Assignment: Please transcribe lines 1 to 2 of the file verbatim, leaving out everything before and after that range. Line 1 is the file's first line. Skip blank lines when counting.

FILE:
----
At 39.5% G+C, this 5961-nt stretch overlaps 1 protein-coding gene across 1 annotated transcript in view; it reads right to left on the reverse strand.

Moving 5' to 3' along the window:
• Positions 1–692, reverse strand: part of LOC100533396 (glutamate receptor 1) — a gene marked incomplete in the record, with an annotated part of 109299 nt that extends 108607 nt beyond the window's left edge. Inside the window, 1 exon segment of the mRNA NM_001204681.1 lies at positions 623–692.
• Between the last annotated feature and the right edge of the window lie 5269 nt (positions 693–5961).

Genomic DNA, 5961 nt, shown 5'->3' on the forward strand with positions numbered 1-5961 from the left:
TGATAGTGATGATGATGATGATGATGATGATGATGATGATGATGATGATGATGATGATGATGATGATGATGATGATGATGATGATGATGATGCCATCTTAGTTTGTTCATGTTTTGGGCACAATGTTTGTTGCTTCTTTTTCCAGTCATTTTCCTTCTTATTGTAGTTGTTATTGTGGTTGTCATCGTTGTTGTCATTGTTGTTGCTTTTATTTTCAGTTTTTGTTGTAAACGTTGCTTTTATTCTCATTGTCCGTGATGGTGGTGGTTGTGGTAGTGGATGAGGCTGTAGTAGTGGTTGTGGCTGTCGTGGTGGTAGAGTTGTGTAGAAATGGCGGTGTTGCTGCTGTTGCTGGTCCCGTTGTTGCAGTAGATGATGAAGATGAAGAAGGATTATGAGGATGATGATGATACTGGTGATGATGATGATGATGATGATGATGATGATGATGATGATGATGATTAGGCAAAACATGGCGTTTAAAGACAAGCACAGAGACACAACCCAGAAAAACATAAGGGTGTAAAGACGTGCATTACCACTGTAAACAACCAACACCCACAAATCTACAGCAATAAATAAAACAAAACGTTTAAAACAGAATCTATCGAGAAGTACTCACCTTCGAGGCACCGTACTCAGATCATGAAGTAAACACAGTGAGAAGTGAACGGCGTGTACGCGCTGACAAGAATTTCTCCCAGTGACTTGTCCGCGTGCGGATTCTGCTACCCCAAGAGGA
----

At 39.5% G+C, this 5961-nt stretch overlaps 1 protein-coding gene across 1 annotated transcript in view; it reads right to left on the reverse strand.

Moving 5' to 3' along the window: